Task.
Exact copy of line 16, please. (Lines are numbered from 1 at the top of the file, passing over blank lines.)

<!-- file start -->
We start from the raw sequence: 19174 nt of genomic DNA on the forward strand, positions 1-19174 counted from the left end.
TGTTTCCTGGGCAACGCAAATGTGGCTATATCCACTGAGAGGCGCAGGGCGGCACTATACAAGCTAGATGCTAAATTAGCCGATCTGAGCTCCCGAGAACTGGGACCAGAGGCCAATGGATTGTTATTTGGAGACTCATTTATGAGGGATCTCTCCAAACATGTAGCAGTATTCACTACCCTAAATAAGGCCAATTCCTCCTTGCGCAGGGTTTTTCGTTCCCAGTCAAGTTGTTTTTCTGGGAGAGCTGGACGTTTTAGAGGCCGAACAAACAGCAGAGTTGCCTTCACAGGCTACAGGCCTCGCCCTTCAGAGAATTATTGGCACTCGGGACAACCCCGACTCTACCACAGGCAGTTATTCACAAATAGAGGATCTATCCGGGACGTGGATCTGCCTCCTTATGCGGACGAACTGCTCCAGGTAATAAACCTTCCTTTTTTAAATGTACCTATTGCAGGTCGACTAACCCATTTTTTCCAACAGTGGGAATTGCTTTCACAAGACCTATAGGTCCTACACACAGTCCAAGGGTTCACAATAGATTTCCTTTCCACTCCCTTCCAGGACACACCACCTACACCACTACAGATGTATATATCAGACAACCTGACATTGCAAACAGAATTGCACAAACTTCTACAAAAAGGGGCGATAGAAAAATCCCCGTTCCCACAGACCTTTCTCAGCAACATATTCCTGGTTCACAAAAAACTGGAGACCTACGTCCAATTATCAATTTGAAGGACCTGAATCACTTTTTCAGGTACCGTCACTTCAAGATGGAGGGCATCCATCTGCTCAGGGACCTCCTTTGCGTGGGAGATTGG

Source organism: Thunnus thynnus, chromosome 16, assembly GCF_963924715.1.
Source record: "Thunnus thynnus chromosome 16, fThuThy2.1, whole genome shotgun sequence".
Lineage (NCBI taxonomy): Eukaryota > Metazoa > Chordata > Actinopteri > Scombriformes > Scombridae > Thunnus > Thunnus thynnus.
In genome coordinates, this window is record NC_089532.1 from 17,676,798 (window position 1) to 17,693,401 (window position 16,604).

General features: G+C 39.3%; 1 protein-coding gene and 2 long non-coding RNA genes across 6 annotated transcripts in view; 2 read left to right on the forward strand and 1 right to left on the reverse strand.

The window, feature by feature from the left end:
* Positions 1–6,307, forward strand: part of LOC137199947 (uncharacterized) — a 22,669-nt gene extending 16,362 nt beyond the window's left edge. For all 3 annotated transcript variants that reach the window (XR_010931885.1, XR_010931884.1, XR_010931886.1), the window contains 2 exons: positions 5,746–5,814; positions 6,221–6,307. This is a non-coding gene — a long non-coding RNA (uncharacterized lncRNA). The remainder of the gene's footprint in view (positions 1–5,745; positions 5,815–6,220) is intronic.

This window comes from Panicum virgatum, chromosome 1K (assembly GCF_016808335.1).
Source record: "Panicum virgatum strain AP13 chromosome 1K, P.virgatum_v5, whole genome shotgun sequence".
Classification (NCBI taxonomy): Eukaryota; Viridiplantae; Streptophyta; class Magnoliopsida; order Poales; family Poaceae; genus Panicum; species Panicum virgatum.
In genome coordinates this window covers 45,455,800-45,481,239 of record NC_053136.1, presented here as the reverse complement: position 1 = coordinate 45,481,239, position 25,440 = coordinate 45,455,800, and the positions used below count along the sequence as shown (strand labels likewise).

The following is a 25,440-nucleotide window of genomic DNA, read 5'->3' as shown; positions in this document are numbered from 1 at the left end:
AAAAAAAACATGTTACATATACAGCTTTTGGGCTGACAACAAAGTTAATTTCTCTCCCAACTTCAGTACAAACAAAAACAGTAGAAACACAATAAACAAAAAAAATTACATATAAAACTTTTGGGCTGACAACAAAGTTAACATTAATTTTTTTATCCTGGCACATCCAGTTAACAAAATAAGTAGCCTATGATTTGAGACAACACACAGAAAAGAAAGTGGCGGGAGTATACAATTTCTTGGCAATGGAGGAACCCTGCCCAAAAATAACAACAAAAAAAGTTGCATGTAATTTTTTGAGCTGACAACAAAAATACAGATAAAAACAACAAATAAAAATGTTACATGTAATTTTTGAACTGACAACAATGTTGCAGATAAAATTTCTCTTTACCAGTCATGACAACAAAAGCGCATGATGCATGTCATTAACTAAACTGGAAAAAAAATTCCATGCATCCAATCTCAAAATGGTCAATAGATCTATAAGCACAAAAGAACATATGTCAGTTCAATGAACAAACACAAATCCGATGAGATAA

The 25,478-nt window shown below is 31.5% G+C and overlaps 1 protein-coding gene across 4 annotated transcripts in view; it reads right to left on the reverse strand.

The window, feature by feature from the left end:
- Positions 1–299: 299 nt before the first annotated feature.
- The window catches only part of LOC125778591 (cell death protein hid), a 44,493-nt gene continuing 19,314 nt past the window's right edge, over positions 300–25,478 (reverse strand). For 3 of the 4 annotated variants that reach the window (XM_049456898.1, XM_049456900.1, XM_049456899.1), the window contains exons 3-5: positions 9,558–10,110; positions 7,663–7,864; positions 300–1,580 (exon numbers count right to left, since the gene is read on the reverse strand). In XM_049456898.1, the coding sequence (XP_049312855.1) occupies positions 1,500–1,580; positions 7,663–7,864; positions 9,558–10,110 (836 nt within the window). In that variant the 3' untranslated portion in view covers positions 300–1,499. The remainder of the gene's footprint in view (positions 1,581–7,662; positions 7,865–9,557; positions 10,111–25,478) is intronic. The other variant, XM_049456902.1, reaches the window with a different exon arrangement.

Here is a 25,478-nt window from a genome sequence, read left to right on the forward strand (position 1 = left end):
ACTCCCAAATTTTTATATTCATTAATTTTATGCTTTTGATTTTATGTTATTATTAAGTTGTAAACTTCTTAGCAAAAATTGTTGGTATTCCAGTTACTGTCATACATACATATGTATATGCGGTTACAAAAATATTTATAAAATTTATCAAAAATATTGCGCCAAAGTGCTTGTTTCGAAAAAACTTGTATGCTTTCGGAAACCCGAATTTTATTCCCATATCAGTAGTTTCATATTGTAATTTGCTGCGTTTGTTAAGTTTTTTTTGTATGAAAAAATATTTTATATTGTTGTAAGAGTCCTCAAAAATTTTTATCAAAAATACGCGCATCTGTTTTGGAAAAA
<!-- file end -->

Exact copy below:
The 25,478-nt window shown below is 31.5% G+C and overlaps 1 protein-coding gene across 4 annotated transcripts in view; it reads right to left on the reverse strand.